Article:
Money and Academics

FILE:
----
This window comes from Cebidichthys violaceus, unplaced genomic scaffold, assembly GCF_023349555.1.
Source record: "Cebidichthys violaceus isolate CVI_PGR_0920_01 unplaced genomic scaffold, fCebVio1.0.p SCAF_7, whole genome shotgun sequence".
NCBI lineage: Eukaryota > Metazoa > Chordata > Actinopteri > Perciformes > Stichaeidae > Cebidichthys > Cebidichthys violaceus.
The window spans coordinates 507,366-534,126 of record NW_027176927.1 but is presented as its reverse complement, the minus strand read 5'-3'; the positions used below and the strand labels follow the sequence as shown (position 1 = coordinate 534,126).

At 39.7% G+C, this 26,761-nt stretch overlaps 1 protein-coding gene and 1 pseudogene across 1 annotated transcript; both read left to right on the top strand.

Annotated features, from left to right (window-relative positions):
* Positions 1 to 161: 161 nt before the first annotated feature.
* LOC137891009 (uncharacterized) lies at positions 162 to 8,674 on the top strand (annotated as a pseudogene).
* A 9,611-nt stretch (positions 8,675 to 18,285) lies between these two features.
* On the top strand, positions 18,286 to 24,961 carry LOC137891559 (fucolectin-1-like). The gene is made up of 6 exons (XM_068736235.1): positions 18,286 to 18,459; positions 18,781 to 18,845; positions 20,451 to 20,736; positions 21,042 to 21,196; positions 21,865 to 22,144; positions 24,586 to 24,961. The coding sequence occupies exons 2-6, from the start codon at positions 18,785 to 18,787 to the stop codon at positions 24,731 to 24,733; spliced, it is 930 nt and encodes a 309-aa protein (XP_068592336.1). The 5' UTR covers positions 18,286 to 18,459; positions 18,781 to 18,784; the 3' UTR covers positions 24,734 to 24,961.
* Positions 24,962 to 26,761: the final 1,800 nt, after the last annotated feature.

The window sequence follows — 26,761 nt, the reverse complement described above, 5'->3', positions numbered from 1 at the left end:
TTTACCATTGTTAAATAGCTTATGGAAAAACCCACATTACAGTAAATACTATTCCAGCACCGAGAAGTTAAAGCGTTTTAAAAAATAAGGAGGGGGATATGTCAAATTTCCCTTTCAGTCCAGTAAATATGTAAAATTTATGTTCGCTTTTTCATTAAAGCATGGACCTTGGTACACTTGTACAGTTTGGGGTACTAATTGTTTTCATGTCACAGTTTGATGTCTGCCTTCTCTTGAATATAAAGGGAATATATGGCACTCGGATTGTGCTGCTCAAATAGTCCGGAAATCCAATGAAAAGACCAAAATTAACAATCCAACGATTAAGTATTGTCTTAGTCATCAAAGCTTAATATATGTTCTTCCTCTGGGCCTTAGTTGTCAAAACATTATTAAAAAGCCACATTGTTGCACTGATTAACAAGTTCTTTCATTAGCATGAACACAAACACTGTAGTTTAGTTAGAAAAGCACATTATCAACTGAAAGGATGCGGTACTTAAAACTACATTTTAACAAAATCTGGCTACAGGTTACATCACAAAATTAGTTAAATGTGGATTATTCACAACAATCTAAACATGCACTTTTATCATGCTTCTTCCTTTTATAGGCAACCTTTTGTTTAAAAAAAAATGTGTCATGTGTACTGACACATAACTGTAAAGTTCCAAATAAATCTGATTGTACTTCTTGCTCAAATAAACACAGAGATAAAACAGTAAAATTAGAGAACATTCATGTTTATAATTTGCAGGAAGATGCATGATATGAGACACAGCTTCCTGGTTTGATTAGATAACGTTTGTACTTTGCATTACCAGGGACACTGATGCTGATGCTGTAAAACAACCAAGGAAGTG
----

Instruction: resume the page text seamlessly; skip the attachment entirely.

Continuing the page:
Different schools and learning institutions perform differently in terms of providing better academic services. The output is measured using the student output both in the academic and the professional field. However, the underpinnings that characterize all these learning institutions that offer outstanding performances seem to boil down to finances. All schools world wide that display outstanding performance hugely rely on research activities. On the other hand, schools that have no enough funds to support research projects are left confined to pure classroom academics. Research activities expand the scope of the learner’s understanding in a practical manner, thus not only helping to deeply inculcate a concept in the student’s mind, but also equips the same with the capacity to apply knowledge practically. To underscore this fact, all governments in the developed economies disburse funds to learning institutions to boost research activities. In Ohio State University alone, a big fraction of its 750 American Dollars, which has been partially sourced by the Federal government, has been slotted for research activities which will take the shape of field work and internet connectivity. Moreover, the top nine American benchmarks of the research universities are rated highly in academic performance in America. Within this rubric are the Arizona University, Illinois University, Minnesota University, Michigan University, Texas University, the Pennstate University, Wisconsin University, the Washington University and the UCLA (National Science Foundation, 1979). Money playing a pivotal role in eliciting sound academic performance is always concomitant with qualified and well trained teaching and non teaching staff. A qualified teaching staff is always instrumental in explaining both simple and complex concepts in the most effective way, while on the other hand, a qualified non teaching staff ensures effective and efficient coordination and administration of the school. A school that is well administered has all the strategies for success to follow through and does so efficiently. All the intellectual and academic resources that are brought into a common pool ensure success. Learning institutions that are short of finance cannot afford the payment of such personnel. Schools with efficient teaching facilities have better accruals compared to those that lack these. Primary learning facilities such as lecture halls, and writing boards are much needed for effective learning. Schools with dilapidated lecture halls, writing boards, seats and light will definitely produce stunted academic results. Conversely, secondary learning facilities such as laboratories, libraries and computers are also very important if there is to be academic success. Libraries ensure accessibility of information and also shields away distraction while the computer enhances and maintains quick access of knowledge. All top leading learning institutions have adapted the computers which have been installed with the fiber optic cables. Apart from this, their libraries are well supplied with computers which are serviced with the internet. Even the Ohio state university’s one of the smallest branches in the Sillicon Valley has connection with research universities. Almost all researches that aim at ranking universities peg their judgments on internet connectivity in relation to accessibility of information and research output. All these facilities call for money. The schools’ ability to create and sustain departments that provide aids to learning such as counseling centers, centers for linkages and exchange programs is not automatic since their maintenance call for huge capital to maintain the workforce and other running expenses. Centers for linkages apart from establishing direct links between the students and potential employers, also feeds the student fraternity with information on internship opportunities and advise the student on the courses to take in relation to the dynamics of the employment market as well. Exchange programs on the other hand oversee the interschool transfers to help willing students acquire a wider global perspective both on the scope of life and in the field of study. To underscore the importance of counseling in academic excellence, the UCLA University for instance, has the Academic Advantage Program, a counseling center at the UCLA campus to ensure academic based counseling and mentoring program for the 6,000 undergraduates with a dominant aim of bolstering academic excellence. The need for academic based counseling is so rife that centers such as Costello Center which has no affiliation to any school whatsoever, have emerged to offer these services to students who are concerned with the need to realize personal growth in terms of personal, academic, career and social goals. In addition to this, mental health services are offered by the same institutions (Clarke, 2003). Learning institutions that have enough money to support these arrangements have higher propensity to produce more intellectuals than institutions that are financially challenged. Educational institutions that are endowed with enough resources have the capability to sustain continuous spates of free public lectures, talks from professionals, and forums. These programs are of untold values since they do not only allow open dissemination of information or knowledge due to open attendance, but also through the questioning and answering methodology, the student fraternity is challenged to seek more information by further reading. Besides, these schools that are privileged enough to support debates and quiz competitions boost academic dexterity among students. The concept of rewards and punishment are well known and has been recommended by psychologists, educationists and sociologists to be a very effective methodology in teaching and learning. This concept involves rewarding desirable traits and punishing bad ones. Since it is innate in man the desire to have one’s efforts appreciated, it has been the practice of many to use the concept of rewards to motivate hard work so as to elicit good performance. Having known the impact of this methodology, the federal government through the Boston Police Athletic League recently stepped in to congratulate over 100 students for their outstanding performance records. A similar case to this is that one of Charlotte Hand, a Bachelor of Education student in English language, linguistic studies and literature. The above student had given up on pursuing her educational programs due to inability to service her school fees until when she heard of the UCLA’ s incentives that come in the form of rewards of raw academic excellence. Many institutions such as the Ede and Ravenscroft which issue academic gowns in each graduating ceremony and also give 1,000 pounds to the Combined Honors Department to reward non finalists who have an excellent academic track record have increased in number. All these are but few illustrations that stress the importance of issuing of rewards to increase the zest in academic excellence. Schools with large pools of resources are able to achieve this feat and even to stretch it to a broader extent while the financially distressed learning institutions can do this but only in a much constrained condition (Dirks, Elley and Oriner, 1994). Whenever money and resource are scarce, there is a direct effect on school’s examining program by limiting it to the traditional method of examining which is solely exam based. This conventional method of testing is limited in its scope since it does not delve on all the topics and is always occasional. One of the demerits of this procedure is that it places labels on students with low marks as weak, or poor. This stigmatization in turn plummets the student’s ability to learn. In the same wavelength, these financially challenged educational institutions on the backdrop of financial challenges are not able to obtain external exams that would capture well the expected standards of the rest of the students within the learning fraternity. However, other learning institutions are able to embrace more comprehensive methods of examining the students so that their other talents are discovered and nourished as the weak areas are worked on. This has a cathartic effect on the stigma, and therefore accords the student with the chance to improve on feeble areas. Conversely, learning institutions that are bedeviled by financial problems are not able to procure the services of the external markers, making the students vulnerable to subjectivity. This problem is not familiar in developed economies but is very rampart in the developing economies where the latter problem was being exploited by unscrupulous college and university lecturers to award marks to students in exchange of sexual favors. The African continent is rife with such cases. Ameliorations are however being seen in pockets of Africa such as Kenya which has adopted the methodology of using external markers in the end of semester exams since the dawn of the 21 century. Schools and learning institutions that have the financial capability to accord student with learning incentives such as bursaries and educational loans also boost the students’ academic output compared to those that do not. This is because the anxiety that sets in resulting from lack and the fear that occurs out of the anticipation of being dismissed or being suspended from learning always have a reducing effect on one’s the academic output. Just as a government that does not offer learning incentives should not anticipate an intellectually rich population, so should a school that does not issue bursaries and scholarship services to its students expect academic results that only maintain the status quo. It is true that there are cases where students excel in financially challenged schools but this fact must be taken into consideration with the ratio that do not make it in the same schools. The fact that only one student manages decent grades from an institution that is financially challenged is a pointer to the truth that there are many pupils with vast untapped potential from the disadvantaged schools due to the adverse socio-economic conditions. References. Clarke, C. H. (2003). Growth of Canadian universities. US: UBC. Press. Dirks, B. N., Elley, G., Ortner, B. S. (1994). A reader in contemporary social theory. US: Princeton University Press. National Science Foundation (1979).Importance of maintaining Research excellence.US: NAS